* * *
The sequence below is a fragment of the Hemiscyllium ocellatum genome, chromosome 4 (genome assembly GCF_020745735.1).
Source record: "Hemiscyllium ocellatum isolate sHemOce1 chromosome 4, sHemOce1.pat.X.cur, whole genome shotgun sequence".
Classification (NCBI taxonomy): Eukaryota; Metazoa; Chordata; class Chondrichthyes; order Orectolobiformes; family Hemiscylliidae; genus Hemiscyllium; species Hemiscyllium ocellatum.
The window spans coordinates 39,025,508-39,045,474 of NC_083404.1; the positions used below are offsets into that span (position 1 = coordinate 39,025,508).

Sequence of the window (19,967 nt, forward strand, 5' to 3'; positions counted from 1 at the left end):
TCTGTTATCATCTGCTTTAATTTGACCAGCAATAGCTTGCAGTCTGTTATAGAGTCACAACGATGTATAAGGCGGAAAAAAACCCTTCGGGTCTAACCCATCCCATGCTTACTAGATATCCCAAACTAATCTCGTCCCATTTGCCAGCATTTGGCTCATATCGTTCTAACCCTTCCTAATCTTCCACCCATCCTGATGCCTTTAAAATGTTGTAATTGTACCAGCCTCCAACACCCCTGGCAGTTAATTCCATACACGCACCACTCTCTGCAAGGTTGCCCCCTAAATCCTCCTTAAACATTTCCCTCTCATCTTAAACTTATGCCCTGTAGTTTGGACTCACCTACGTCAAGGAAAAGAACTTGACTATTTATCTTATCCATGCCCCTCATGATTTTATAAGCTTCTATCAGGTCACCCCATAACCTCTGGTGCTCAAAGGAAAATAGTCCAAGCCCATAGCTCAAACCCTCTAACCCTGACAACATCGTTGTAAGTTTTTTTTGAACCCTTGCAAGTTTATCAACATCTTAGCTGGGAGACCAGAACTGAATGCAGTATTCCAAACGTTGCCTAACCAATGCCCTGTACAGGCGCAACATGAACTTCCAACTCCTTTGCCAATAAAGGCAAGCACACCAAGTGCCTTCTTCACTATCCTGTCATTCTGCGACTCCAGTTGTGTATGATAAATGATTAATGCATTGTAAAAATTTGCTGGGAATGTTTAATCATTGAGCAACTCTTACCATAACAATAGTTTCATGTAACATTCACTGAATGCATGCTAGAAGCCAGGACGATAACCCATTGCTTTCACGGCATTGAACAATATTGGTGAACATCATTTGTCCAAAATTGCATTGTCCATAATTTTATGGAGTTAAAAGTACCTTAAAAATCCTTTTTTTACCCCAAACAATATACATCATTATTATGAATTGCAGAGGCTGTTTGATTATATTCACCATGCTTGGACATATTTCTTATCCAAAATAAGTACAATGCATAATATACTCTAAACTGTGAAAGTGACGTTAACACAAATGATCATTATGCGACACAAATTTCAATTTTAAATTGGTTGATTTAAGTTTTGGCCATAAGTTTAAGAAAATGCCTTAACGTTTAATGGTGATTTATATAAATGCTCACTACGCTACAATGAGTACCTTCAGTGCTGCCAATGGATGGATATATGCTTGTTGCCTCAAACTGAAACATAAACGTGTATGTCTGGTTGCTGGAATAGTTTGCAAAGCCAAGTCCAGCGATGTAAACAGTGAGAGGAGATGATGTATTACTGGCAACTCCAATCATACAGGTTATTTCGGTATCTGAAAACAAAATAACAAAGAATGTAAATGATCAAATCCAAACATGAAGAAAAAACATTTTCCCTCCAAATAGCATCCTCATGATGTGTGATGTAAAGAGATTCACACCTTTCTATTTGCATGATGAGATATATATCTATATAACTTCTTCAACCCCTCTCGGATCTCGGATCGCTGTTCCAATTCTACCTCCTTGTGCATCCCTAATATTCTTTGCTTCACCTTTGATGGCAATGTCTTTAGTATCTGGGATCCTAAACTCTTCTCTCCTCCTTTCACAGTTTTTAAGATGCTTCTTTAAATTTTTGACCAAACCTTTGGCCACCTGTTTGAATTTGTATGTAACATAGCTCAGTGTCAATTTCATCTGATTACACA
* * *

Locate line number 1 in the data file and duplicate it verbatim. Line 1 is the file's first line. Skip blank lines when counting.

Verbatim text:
The sequence below is a fragment of the Hemiscyllium ocellatum genome, chromosome 4 (genome assembly GCF_020745735.1).